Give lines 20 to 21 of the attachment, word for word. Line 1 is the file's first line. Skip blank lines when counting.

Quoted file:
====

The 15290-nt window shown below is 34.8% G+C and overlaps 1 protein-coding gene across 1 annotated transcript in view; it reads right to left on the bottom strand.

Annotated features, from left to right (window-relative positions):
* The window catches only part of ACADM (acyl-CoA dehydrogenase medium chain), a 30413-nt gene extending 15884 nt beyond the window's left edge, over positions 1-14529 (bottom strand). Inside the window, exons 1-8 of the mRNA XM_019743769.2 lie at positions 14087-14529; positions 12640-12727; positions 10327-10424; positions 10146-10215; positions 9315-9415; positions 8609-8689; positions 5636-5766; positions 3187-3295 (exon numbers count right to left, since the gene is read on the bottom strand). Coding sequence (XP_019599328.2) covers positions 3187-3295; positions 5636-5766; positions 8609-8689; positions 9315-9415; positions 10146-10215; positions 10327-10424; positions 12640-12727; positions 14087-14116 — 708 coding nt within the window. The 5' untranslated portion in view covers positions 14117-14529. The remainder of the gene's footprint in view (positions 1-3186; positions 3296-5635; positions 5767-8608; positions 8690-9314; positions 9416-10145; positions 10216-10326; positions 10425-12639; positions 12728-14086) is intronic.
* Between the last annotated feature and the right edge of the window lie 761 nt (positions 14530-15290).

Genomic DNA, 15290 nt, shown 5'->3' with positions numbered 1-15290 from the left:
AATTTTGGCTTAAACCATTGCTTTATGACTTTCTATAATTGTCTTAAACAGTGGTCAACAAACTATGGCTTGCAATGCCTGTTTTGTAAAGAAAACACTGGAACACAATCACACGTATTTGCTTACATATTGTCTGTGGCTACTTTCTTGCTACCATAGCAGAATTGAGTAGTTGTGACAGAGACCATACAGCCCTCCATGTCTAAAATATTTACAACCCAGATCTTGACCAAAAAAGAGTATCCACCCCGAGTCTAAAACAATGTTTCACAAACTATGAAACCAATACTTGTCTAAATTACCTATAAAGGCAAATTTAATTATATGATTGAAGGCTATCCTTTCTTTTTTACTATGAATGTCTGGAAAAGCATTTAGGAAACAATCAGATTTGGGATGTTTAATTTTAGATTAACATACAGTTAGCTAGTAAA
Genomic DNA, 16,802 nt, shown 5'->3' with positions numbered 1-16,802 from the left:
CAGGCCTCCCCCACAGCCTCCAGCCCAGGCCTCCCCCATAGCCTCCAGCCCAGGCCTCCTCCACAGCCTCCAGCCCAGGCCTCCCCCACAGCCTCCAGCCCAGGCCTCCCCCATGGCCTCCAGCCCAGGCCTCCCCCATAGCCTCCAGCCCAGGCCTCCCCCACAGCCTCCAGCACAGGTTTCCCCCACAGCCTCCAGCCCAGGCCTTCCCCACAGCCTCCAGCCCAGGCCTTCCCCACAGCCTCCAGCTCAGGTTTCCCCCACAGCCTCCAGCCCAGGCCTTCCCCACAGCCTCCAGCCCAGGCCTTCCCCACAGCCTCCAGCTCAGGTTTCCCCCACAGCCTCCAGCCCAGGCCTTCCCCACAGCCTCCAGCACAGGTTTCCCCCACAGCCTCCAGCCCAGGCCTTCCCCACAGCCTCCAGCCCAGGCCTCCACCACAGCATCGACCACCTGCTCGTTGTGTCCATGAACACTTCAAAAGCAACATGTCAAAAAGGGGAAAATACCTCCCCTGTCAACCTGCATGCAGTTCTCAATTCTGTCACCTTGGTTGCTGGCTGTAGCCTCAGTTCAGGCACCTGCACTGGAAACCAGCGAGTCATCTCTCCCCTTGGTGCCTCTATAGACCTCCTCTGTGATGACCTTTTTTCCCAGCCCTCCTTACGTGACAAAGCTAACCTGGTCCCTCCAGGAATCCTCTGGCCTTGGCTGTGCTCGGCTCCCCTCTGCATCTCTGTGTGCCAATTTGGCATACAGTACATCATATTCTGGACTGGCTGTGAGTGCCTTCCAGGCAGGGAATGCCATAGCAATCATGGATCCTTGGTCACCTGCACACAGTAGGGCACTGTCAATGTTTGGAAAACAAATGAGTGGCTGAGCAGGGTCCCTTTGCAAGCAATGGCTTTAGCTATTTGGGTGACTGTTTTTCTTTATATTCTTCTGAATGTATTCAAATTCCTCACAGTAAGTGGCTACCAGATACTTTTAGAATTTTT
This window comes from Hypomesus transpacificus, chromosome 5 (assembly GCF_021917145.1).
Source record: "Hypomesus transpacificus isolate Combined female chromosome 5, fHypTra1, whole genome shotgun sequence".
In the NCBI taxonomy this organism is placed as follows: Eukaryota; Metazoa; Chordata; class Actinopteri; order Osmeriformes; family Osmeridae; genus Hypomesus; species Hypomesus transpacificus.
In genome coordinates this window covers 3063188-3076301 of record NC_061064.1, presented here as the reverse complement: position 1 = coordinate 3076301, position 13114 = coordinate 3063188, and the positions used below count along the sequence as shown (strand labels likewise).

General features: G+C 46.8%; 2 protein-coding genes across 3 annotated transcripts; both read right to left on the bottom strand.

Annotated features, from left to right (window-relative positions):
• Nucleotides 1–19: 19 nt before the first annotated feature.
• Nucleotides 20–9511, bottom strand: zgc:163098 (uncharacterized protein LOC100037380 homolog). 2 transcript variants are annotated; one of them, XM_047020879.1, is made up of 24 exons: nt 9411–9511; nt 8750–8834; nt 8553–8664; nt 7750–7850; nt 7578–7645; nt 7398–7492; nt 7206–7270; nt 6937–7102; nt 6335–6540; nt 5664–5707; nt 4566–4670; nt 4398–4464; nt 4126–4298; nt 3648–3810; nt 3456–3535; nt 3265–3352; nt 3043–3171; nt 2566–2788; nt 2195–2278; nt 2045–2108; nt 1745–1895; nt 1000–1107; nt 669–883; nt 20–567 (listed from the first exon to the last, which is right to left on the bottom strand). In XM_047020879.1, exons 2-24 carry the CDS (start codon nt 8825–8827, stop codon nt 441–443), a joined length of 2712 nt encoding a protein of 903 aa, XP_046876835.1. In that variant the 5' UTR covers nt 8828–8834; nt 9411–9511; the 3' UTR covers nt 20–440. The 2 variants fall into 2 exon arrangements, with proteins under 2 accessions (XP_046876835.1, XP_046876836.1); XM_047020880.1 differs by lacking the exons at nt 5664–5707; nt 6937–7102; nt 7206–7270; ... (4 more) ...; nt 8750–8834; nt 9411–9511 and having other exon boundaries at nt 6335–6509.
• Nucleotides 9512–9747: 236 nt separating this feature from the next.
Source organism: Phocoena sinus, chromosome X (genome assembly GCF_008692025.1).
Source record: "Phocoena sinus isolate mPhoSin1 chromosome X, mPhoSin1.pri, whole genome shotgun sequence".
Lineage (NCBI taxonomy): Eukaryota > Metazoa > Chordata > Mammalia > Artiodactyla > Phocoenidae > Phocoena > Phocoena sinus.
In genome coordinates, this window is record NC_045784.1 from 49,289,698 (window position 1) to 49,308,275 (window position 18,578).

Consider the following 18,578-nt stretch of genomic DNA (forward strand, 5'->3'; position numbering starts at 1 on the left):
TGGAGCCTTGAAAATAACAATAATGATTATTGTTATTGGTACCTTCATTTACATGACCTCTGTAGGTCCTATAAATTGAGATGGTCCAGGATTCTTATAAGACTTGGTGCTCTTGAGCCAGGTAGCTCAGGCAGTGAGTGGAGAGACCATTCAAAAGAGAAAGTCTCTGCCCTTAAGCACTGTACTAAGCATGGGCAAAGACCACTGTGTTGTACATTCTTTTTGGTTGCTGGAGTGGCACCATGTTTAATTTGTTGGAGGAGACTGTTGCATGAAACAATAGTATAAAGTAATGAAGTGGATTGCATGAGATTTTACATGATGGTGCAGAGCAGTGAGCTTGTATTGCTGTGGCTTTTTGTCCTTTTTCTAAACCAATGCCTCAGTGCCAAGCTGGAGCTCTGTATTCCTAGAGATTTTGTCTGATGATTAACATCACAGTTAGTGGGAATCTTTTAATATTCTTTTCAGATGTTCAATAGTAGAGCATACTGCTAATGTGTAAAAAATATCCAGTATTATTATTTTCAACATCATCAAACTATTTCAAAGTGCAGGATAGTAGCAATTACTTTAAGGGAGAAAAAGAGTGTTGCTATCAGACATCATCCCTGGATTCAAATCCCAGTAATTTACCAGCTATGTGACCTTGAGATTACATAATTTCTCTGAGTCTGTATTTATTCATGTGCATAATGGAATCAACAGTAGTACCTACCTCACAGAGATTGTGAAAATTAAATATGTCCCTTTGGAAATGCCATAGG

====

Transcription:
Lineage (NCBI taxonomy): Eukaryota > Metazoa > Chordata > Mammalia > Artiodactyla > Phocoenidae > Phocoena > Phocoena sinus.
In genome coordinates, this window is record NC_045784.1 from 49,289,698 (window position 1) to 49,308,275 (window position 18,578).